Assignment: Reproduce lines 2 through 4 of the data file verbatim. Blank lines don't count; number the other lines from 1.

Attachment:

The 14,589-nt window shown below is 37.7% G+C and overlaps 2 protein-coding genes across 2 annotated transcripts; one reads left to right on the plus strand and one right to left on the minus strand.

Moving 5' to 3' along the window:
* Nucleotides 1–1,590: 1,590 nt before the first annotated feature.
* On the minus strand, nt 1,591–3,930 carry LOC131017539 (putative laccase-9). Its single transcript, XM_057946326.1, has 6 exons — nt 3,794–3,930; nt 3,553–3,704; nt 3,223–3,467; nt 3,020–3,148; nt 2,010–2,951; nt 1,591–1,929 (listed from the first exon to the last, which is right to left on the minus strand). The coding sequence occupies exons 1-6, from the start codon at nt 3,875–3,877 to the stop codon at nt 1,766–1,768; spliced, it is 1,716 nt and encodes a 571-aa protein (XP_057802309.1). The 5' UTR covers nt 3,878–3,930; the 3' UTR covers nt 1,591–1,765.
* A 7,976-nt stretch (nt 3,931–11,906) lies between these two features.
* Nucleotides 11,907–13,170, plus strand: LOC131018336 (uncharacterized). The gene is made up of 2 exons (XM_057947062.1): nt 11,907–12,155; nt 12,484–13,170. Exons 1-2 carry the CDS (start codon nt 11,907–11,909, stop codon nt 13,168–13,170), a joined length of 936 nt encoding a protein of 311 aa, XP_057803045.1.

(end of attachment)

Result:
Moving 5' to 3' along the window:
* Nucleotides 1–1,590: 1,590 nt before the first annotated feature.
* On the minus strand, nt 1,591–3,930 carry LOC131017539 (putative laccase-9). Its single transcript, XM_057946326.1, has 6 exons — nt 3,794–3,930; nt 3,553–3,704; nt 3,223–3,467; nt 3,020–3,148; nt 2,010–2,951; nt 1,591–1,929 (listed from the first exon to the last, which is right to left on the minus strand). The coding sequence occupies exons 1-6, from the start codon at nt 3,875–3,877 to the stop codon at nt 1,766–1,768; spliced, it is 1,716 nt and encodes a 571-aa protein (XP_057802309.1). The 5' UTR covers nt 3,878–3,930; the 3' UTR covers nt 1,591–1,765.